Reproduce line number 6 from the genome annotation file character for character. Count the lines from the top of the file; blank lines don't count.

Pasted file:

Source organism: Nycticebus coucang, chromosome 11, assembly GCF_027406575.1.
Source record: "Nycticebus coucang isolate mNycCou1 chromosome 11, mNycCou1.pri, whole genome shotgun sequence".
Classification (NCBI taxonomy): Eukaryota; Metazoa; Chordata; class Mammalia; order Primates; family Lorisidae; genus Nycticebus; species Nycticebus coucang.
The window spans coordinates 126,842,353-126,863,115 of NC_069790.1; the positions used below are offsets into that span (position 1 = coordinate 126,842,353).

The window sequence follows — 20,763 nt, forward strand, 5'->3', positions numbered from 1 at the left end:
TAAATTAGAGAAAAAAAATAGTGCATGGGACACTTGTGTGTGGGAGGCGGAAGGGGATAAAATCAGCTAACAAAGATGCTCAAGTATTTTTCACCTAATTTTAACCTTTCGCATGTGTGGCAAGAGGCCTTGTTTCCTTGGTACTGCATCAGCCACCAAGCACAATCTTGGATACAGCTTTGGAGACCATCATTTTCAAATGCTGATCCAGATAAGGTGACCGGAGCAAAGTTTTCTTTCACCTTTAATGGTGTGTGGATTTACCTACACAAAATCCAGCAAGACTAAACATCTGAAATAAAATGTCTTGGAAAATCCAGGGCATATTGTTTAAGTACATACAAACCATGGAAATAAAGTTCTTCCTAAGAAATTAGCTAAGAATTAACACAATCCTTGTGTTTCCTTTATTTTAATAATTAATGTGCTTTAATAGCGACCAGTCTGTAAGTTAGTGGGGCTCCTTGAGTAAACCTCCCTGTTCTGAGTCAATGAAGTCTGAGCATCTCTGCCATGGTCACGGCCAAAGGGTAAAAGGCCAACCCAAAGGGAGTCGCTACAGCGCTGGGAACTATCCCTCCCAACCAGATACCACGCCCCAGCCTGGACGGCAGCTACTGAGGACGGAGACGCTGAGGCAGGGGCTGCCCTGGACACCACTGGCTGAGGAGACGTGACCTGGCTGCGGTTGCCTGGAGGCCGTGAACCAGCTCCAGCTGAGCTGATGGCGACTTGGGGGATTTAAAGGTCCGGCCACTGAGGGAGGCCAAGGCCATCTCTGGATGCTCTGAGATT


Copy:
TAAATTAGAGAAAAAAAATAGTGCATGGGACACTTGTGTGTGGGAGGCGGAAGGGGATAAAATCAGCTAACAAAGATGCTCAAGTATTTTTCACCTAATTTTAACCTTTCGCATGTGTGGCAAGAGGCCTTGTTTCCTTGGTACTGCATCAGCCACCAAGCACAATCTTGGATACAGCTTTGGAGACCATCATTTTCAAATGCTGATCCAGATAAGGTGACCGGAGCAAAGTTTTCTTTCACCTTTAATGGTGTGTGGATTTACCTACACAAAATCCAGCAAGACTAAACATCTGAAATAAAATGTCTTGGAAAATCCAGGGCATATTGTTTAAGTACATACAAACCATGGAAATAAAGTTCTTCCTAAGAAATTAGCTAAGAATTAACACAATCCTTGTGTTTCCTTTATTTTAATAATTAATGTGCTTTAATAGCGACCAGTCTGTAAGTTAGTGGGGCTCCTTGAGTAAACCTCCCTGTTCTGAGTCAATGAAGTCTGAGCATCTCTGCCATGGTCACGGCCAAAGGGTAAAAGGCCAACCCAAAGGGAGTCGCTACAGCGCTGGGAACTATCCCTCCCAACCAGATACCACGCCCCAGCCTGGACGGCAGCTACTGAGGACGGAGACGCTGAGGCAGGGGCTGCCCTGGACACCACTGGCTGAGGAGACGTGACCTGGCTGCGGTTGCCTGGAGGCCGTGAACCAGCTCCAGCTGAGCTGATGGCGACTTGGGGGATTTAAAGGTCCGGCCACTGAGGGAGGCCAAGGCCATCTCTGGATGCTCTGAGATT